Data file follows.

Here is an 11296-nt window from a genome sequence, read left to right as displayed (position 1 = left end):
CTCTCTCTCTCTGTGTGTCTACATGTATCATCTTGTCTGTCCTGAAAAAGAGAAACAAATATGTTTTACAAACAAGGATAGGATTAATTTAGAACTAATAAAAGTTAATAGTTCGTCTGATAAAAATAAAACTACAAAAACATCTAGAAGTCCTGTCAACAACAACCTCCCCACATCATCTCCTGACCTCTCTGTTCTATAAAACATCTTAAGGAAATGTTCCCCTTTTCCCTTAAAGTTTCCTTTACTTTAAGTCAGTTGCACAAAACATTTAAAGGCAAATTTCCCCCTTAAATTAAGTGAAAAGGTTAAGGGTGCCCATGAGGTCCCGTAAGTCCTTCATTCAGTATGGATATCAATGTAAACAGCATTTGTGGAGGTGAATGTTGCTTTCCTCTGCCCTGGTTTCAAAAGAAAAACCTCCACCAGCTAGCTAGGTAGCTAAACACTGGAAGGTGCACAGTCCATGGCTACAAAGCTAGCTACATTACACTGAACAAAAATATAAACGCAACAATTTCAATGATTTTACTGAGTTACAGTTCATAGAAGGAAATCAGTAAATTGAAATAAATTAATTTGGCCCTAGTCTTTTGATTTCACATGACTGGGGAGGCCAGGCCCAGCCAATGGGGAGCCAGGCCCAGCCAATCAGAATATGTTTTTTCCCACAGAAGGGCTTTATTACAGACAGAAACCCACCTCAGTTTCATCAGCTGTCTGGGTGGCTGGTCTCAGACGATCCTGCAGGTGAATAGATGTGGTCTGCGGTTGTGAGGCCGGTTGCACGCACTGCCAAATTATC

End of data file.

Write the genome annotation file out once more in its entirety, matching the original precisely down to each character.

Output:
Here is an 11296-nt window from a genome sequence, read left to right as displayed (position 1 = left end):
CTCTCTCTCTCTGTGTGTCTACATGTATCATCTTGTCTGTCCTGAAAAAGAGAAACAAATATGTTTTACAAACAAGGATAGGATTAATTTAGAACTAATAAAAGTTAATAGTTCGTCTGATAAAAATAAAACTACAAAAACATCTAGAAGTCCTGTCAACAACAACCTCCCCACATCATCTCCTGACCTCTCTGTTCTATAAAACATCTTAAGGAAATGTTCCCCTTTTCCCTTAAAGTTTCCTTTACTTTAAGTCAGTTGCACAAAACATTTAAAGGCAAATTTCCCCCTTAAATTAAGTGAAAAGGTTAAGGGTGCCCATGAGGTCCCGTAAGTCCTTCATTCAGTATGGATATCAATGTAAACAGCATTTGTGGAGGTGAATGTTGCTTTCCTCTGCCCTGGTTTCAAAAGAAAAACCTCCACCAGCTAGCTAGGTAGCTAAACACTGGAAGGTGCACAGTCCATGGCTACAAAGCTAGCTACATTACACTGAACAAAAATATAAACGCAACAATTTCAATGATTTTACTGAGTTACAGTTCATAGAAGGAAATCAGTAAATTGAAATAAATTAATTTGGCCCTAGTCTTTTGATTTCACATGACTGGGGAGGCCAGGCCCAGCCAATGGGGAGCCAGGCCCAGCCAATCAGAATATGTTTTTTCCCACAGAAGGGCTTTATTACAGACAGAAACCCACCTCAGTTTCATCAGCTGTCTGGGTGGCTGGTCTCAGACGATCCTGCAGGTGAATAGATGTGGTCTGCGGTTGTGAGGCCGGTTGCACGCACTGCCAAATTATC